The Korea Herald


[Hal Brands] What went wrong in the Afghan pullout?

By Korea Herald

Published : April 18, 2023 - 05:13

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This month marks two years since President Joe Biden ordered the withdrawal of US forces from Afghanistan, bringing America’s two-decade war there to an end. One might hope that Washington would be engaged in a searching debate about what went wrong in that conflict. So far, alas, it’s not clear that hindsight is making America much wiser.

See, most recently, the Biden administration’s “after action review” of the US withdrawal. That document is not an objective assessment of a searing episode. It is an exercise in blame-shifting and rationalization.

The report blames former President Donald Trump, correctly, for signing a flawed peace deal that was merely a fig leaf for US withdrawal. It blames the intelligence community, correctly, for failing to foresee the speed of the Afghan military’s collapse. It blames the Afghan government, correctly, for failing to take measures that might have delayed defeat. The report does not, however, acknowledge any mistakes on the part of current senior American leaders or the president himself.

There’s no acknowledgment that a rapid US pullout, executed just as the fighting season was starting, disastrously destabilized the battlefield. There’s no analysis of the breakdowns of interagency coordination that turned an unavoidably difficult withdrawal into an epic mess. There’s no discussion of the terrible consequences the pullout had for the Afghan people, including those who had worked with the US. Biden’s national security spokesman even denied -- in a statement that surely would have been labeled a “lie” had it come from the Trump administration -- that there was any chaos at all in Kabul in August 2021.

A humiliating withdrawal, the report argues, was really a triumph of visionary statecraft. It’s an oddly defensive stance to take -- not least because the administration actually has a decent story to tell.

Even those, like me, who criticized the withdrawal must admit that aspects of Biden’s decision look better now. (My view was that it made sense for the US to stay if it could do so with a force of a few thousand troops, reinforced by allies; it did not make sense if the cost would have been significantly higher.)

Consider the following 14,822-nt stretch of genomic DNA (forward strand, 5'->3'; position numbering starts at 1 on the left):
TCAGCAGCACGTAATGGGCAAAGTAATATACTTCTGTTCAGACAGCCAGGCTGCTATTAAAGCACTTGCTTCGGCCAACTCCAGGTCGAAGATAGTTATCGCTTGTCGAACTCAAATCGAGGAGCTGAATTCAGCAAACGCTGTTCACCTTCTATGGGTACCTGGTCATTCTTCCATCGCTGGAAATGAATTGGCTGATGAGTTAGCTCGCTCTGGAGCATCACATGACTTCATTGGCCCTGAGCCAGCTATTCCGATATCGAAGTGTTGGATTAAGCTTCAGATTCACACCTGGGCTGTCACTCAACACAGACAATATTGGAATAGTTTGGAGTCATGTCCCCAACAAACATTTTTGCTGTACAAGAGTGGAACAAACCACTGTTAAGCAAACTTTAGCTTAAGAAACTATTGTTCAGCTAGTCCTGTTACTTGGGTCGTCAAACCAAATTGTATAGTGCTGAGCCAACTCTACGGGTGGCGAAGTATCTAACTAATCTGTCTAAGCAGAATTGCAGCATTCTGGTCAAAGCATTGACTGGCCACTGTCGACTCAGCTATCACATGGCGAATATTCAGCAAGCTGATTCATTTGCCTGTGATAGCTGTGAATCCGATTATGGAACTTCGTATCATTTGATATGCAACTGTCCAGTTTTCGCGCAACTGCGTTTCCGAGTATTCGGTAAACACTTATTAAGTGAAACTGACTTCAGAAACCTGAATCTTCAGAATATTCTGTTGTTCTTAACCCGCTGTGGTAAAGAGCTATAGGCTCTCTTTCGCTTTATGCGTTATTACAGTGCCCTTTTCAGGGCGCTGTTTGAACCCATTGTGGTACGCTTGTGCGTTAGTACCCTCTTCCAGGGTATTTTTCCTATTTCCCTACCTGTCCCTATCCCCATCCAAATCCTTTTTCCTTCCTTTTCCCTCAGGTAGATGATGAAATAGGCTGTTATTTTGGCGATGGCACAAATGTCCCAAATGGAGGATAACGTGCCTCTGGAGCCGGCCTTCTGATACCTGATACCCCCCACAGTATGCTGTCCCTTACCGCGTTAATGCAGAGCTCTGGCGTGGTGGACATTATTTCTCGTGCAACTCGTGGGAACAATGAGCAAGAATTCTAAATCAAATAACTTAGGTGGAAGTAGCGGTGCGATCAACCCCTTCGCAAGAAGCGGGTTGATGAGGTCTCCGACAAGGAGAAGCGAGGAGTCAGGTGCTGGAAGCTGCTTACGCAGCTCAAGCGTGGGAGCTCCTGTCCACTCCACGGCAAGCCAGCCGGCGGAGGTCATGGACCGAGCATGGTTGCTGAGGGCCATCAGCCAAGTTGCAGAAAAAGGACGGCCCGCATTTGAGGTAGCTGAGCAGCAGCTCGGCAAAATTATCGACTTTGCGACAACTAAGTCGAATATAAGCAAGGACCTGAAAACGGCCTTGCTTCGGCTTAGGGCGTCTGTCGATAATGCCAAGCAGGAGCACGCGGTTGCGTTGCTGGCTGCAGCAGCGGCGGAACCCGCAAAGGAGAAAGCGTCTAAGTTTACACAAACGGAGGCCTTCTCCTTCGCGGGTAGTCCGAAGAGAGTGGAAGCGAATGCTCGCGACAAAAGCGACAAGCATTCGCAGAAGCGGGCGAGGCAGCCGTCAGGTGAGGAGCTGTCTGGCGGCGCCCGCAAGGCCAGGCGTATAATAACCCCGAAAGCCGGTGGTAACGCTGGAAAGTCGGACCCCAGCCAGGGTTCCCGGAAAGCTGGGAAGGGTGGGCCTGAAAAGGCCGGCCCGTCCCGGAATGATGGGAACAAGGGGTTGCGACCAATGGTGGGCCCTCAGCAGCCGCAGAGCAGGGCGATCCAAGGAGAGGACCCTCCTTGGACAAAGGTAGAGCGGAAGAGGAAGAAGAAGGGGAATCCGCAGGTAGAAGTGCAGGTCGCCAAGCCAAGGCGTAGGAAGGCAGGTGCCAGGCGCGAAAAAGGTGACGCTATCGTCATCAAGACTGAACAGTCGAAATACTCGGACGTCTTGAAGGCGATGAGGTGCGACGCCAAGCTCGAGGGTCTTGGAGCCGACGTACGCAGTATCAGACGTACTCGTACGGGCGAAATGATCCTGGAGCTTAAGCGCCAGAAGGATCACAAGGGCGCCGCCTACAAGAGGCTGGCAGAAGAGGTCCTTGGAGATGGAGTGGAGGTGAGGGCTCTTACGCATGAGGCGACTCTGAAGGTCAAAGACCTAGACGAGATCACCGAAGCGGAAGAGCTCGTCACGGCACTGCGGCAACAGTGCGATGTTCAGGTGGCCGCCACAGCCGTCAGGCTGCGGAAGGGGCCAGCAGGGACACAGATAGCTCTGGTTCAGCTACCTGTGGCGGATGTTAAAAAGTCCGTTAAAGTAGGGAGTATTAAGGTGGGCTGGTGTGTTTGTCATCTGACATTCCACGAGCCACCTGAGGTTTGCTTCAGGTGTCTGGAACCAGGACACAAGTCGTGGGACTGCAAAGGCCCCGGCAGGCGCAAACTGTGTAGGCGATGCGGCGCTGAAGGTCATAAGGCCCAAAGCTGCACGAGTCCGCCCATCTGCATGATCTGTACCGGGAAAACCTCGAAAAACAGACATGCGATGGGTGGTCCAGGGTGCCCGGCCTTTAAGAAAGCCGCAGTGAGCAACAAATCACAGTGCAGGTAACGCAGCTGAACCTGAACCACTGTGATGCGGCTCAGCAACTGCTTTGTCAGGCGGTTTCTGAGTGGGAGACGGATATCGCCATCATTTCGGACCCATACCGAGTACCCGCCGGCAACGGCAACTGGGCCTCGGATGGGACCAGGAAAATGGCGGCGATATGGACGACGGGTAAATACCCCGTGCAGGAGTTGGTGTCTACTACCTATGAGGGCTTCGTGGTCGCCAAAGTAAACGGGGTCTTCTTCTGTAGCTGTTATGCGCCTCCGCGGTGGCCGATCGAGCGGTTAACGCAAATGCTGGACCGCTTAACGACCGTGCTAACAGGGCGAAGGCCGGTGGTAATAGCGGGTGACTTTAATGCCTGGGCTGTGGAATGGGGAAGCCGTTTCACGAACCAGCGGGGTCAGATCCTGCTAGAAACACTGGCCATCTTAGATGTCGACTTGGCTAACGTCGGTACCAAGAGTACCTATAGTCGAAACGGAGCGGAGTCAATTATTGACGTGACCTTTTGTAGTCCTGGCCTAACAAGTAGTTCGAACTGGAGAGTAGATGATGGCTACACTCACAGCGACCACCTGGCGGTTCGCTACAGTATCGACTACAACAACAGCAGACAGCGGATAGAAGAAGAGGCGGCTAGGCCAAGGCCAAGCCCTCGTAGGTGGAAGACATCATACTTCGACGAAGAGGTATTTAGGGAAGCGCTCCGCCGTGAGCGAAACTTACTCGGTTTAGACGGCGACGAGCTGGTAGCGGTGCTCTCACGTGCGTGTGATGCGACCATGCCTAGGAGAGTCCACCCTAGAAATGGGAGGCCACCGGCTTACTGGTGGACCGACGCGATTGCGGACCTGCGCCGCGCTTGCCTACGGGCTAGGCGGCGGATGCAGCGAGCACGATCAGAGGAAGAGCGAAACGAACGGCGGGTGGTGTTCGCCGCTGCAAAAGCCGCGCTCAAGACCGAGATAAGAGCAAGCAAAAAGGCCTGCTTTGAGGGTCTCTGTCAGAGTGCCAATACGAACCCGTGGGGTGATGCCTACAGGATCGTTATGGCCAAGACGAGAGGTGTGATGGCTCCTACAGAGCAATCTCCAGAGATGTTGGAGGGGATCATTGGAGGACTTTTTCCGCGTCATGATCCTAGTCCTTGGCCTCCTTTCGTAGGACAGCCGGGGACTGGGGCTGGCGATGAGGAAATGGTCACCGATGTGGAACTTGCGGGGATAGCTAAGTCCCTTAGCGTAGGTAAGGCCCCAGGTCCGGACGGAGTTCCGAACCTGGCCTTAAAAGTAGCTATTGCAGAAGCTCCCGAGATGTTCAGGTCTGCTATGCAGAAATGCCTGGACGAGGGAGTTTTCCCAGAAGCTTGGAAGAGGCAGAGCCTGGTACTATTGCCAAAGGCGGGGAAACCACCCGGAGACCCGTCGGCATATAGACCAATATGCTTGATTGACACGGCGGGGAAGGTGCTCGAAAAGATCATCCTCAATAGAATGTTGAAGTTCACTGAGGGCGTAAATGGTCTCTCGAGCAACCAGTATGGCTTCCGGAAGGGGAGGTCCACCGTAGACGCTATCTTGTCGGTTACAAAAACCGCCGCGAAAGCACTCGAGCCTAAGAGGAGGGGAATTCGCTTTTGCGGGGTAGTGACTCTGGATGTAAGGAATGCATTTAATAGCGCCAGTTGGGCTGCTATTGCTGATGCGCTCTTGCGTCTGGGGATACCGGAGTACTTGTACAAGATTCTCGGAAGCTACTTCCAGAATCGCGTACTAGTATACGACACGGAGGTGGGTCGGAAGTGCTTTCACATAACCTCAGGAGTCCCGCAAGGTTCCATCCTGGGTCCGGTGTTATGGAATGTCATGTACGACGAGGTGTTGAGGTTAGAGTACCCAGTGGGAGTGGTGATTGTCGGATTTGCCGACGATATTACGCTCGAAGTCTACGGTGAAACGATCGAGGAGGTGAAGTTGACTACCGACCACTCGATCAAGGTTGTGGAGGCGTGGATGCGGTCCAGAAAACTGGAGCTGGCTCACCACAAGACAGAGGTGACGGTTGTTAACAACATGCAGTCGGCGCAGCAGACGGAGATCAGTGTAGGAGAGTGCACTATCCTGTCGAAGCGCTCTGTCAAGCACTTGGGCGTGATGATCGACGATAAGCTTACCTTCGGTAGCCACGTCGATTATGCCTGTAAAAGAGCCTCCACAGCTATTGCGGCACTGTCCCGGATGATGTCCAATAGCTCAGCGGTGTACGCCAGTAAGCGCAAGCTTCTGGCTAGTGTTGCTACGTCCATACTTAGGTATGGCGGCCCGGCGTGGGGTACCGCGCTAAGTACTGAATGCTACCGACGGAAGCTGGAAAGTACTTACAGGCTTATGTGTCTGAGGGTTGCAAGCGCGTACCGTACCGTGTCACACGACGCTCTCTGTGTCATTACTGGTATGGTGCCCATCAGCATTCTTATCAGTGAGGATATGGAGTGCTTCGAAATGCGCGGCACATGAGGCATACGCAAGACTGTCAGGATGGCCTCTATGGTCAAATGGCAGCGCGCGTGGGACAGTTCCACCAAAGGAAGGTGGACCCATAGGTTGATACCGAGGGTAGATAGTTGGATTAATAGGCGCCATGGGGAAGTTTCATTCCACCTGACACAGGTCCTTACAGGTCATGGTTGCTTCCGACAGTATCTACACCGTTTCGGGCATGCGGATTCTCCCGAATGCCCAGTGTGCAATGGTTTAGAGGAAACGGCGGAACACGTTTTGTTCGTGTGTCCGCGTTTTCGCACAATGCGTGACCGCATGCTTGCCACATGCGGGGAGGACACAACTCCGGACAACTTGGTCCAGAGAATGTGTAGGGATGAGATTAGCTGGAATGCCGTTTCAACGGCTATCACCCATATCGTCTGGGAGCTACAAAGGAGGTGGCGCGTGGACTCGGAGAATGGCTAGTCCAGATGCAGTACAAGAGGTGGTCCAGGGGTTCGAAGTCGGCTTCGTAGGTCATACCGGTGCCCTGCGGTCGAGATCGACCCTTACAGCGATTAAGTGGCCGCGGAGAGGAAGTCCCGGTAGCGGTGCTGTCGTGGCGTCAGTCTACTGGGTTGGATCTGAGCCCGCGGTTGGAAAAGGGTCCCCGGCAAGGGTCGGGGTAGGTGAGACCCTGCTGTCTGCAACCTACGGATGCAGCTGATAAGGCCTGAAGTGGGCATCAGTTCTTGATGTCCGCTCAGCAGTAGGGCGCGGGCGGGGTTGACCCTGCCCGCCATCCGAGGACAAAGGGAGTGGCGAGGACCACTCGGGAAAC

The world has gotten ugly, quickly, since August 2021. The Taiwan Strait has become a great-power flashpoint. A full-blown war rages in Ukraine. The US government can do more than one thing at a time. But Washington would probably find it harder to manage an intense proxy struggle with Russia, or the threat of conflict with China, if it were also fighting an escalating civil war in Afghanistan.

To be clear, the geopolitical effects of the withdrawal were mixed. It is plausible, although unprovable, that the impression of US weakness in Afghanistan made Russian President Vladimir Putin think he could push harder in Ukraine. Some allied officials did worry, in public and in private, about what a botched withdrawal signaled regarding US commitment and competence.

Yet the US has mostly repaired that damage with its performance in Ukraine, precisely because that performance has featured vital qualities -- careful alliance management, remarkably accurate intelligence, the deft use and coordination of multiple aspects of American power -- that seemed lacking in the Afghanistan endgame.

Which brings us to a second point in Biden’s favor: His team has learned at least one key lesson from Afghanistan.

In 2021, a relatively new national security team failed to seriously prepare for the worst-case scenario -- the possibility that the Afghan government would fall before US forces had even reached the exit. Biden’s administration has not made that mistake twice.

Once it became clear, in late 2021, that Putin was getting ready for war, the administration systematically prepared for the worst-case scenario of a full-blown invasion. It pushed relevant agencies to make plans for a rapid response.

When the invasion came, Biden was thus able to impose harsh sanctions, bolster Ukraine’s military effort, and otherwise get off to a fast start in addressing a historic security crisis. The fact that Biden did so poorly in handling Afghanistan is one reason he has done so well in handling Ukraine.

So why can’t the administration be a bit more candid? The problem is more political than analytical.

Biden took a beating in the polls when Kabul fell. Now, the Republican-controlled House of Representatives is investigating the withdrawal. Don’t be shocked if that inquiry becomes intensely adversarial and politicized. With November 2024 on the horizon, Biden certainly won’t give his political rivals any additional ammunition to use against him.

Fortunately, there will be other opportunities to review the past with an eye to the future. The congressionally chartered, nonpartisan Afghanistan War Commission is charged with studying the entire 20-year history of the conflict. Its report will probably be sober and serious -- but it probably won’t be delivered for another few years. It’s a shame we’ll have to wait so long for a more penetrating, and less politicized, reckoning with the lessons of America’s longest war.

Hal Brands

Hal Brands is a Bloomberg Opinion columnist. He is the Henry Kissinger distinguished professor at Johns Hopkins University’s School of Advanced International Studies and a member of the State Department‘s Foreign Affairs Policy Board. -- Ed.

(Tribune Content Agency)